More than three miles of the Honolulu rail transit system has already been built. But now, a Honolulu Ethics Commission member is raising questions about the validity of dozens of City Council votes that went into approving the project.
Michael Lilly, a former state Attorney General and vice chair of the Ethics Commission, cited a 1983 appellate court decision that said that any votes taken by a council member who has a conflict of interest -- and does not disclose that conflict -- is automatically disqualified.
Lilly said no lawsuit or court action is needed to set aside the vote.
"If you vote as a board member or as a commissioner or council member without disclosing a conflict, that vote is null and void. It didn't happen," he said.
That could derail any of number of rail-related votes by a half dozen current and former Council members, including Romy Cachola, Donovan Dela Cruz, Nestor Garcia, Todd Apo, Ikaika Anderson and Ann Kobayashi.
Each is accused of receiving hundreds of dollars in free meals and drinks from pro-rail lobbyists.
City Council Budget Chair Ann Kobayashi, a rail opponent, said Lilly's interpretation would create a logistical nightmare.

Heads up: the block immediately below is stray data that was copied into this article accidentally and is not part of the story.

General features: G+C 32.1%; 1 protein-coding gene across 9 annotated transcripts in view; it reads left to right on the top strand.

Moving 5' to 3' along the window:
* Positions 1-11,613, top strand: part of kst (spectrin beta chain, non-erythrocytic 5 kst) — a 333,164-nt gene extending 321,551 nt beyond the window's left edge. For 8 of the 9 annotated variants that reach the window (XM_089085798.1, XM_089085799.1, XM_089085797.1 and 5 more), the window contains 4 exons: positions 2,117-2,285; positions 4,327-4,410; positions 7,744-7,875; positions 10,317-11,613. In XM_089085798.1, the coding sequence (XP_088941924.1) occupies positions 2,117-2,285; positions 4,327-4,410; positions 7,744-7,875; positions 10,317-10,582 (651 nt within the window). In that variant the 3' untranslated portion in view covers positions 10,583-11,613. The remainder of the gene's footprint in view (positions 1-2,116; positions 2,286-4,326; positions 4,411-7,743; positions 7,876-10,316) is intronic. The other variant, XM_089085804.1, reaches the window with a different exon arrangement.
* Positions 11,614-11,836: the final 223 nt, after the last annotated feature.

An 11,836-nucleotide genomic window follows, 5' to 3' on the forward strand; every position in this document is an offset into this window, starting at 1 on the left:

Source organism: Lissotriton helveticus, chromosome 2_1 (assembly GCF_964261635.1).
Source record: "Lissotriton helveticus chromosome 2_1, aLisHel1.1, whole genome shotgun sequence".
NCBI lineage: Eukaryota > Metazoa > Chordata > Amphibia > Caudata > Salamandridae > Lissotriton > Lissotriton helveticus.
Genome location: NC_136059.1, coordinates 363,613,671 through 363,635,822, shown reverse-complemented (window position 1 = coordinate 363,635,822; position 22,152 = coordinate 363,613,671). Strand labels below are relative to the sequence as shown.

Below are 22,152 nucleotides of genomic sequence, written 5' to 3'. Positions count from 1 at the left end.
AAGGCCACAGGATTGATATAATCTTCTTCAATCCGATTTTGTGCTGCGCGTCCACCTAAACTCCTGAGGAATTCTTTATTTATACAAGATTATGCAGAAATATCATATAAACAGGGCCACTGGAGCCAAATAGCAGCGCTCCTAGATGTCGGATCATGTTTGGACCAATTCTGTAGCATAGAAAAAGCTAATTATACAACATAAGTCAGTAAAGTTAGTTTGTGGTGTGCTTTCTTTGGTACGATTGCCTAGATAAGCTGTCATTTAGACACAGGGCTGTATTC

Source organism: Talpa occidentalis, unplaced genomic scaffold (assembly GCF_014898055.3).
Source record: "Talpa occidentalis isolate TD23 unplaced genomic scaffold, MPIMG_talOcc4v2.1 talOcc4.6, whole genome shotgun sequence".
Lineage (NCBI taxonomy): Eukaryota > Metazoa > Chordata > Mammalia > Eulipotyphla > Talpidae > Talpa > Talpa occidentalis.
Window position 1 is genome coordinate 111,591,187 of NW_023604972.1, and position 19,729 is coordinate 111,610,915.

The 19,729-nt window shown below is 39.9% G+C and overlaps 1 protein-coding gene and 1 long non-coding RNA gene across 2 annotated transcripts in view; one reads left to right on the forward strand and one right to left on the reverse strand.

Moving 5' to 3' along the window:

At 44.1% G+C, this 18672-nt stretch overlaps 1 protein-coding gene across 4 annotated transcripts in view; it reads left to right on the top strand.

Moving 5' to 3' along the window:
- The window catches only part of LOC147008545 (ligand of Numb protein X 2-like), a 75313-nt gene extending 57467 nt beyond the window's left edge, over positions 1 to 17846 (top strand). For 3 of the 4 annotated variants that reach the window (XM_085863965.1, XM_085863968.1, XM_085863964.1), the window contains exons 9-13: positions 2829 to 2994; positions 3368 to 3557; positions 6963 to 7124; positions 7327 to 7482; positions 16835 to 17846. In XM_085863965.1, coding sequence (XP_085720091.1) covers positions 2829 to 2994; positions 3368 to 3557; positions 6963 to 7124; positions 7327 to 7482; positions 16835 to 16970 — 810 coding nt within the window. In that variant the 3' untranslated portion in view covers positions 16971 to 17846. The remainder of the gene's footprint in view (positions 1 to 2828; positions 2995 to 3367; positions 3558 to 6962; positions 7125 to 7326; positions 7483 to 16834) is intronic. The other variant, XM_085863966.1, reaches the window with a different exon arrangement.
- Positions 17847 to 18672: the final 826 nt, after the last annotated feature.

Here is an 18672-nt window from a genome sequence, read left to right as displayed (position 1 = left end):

"What do we do, do we call the same people back? Do we re-vote with new people? I don't know about that," she said.
City Council Chair Ernie Martin has asked City Corporation Counsel for a legal opinion. That opinion is still pending but Donna Leong, the city's top lawyer, told the commission in a letter last month that it is overstepping its bounds.
"I do not believe the Commission has the authority to determine that a violation nullifies a Council members vote," she said.
In the 1983 ICA ruling, the vote of former Councilman Hiram Fong Jr. on a controversial Windward Oahu development was declared invalid because he fully didn't disclose an indirect conflict of interest.
The conflict involved the lawmaker's interest in Senator Fong's Plantation and Gardens, which stood to benefit from approval of a nearby housing project called Pulama Gardens. Fong, the son of U.S. Sen. Hiram Fong, had voted with the council majority to approve the project.
The ICA ruling by Chief Justice James Burns found that the younger Fong "would have benefited from road improvements" to be built by the housing project.